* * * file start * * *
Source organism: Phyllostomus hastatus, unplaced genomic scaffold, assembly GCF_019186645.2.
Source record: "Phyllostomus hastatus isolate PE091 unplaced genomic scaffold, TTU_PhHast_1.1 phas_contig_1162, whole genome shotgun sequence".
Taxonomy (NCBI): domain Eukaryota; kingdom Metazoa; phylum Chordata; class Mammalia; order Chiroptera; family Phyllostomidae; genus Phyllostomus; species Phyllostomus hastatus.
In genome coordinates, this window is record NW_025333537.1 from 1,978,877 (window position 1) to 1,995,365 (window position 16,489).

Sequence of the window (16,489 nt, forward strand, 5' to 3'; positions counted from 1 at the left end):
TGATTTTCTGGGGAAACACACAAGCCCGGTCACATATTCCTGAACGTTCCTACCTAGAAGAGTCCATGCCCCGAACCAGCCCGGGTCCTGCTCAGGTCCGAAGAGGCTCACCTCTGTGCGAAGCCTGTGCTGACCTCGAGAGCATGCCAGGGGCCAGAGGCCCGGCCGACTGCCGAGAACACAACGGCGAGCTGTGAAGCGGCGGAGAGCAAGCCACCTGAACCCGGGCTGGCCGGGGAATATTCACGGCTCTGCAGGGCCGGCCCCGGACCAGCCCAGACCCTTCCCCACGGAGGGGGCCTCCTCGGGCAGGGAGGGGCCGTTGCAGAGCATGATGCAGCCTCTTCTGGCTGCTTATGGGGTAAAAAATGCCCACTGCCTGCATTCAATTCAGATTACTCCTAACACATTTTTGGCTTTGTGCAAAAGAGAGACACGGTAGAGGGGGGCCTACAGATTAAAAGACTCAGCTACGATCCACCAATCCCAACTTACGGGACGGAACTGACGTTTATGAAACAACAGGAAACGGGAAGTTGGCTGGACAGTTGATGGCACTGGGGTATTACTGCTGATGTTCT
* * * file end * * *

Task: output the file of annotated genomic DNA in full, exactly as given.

Source organism: Phyllostomus hastatus, unplaced genomic scaffold, assembly GCF_019186645.2.
Source record: "Phyllostomus hastatus isolate PE091 unplaced genomic scaffold, TTU_PhHast_1.1 phas_contig_1162, whole genome shotgun sequence".
Taxonomy (NCBI): domain Eukaryota; kingdom Metazoa; phylum Chordata; class Mammalia; order Chiroptera; family Phyllostomidae; genus Phyllostomus; species Phyllostomus hastatus.
In genome coordinates, this window is record NW_025333537.1 from 1,978,877 (window position 1) to 1,995,365 (window position 16,489).

Sequence of the window (16,489 nt, forward strand, 5' to 3'; positions counted from 1 at the left end):
TGATTTTCTGGGGAAACACACAAGCCCGGTCACATATTCCTGAACGTTCCTACCTAGAAGAGTCCATGCCCCGAACCAGCCCGGGTCCTGCTCAGGTCCGAAGAGGCTCACCTCTGTGCGAAGCCTGTGCTGACCTCGAGAGCATGCCAGGGGCCAGAGGCCCGGCCGACTGCCGAGAACACAACGGCGAGCTGTGAAGCGGCGGAGAGCAAGCCACCTGAACCCGGGCTGGCCGGGGAATATTCACGGCTCTGCAGGGCCGGCCCCGGACCAGCCCAGACCCTTCCCCACGGAGGGGGCCTCCTCGGGCAGGGAGGGGCCGTTGCAGAGCATGATGCAGCCTCTTCTGGCTGCTTATGGGGTAAAAAATGCCCACTGCCTGCATTCAATTCAGATTACTCCTAACACATTTTTGGCTTTGTGCAAAAGAGAGACACGGTAGAGGGGGGCCTACAGATTAAAAGACTCAGCTACGATCCACCAATCCCAACTTACGGGACGGAACTGACGTTTATGAAACAACAGGAAACGGGAAGTTGGCTGGACAGTTGATGGCACTGGGGTATTACTGCTGATGTTCT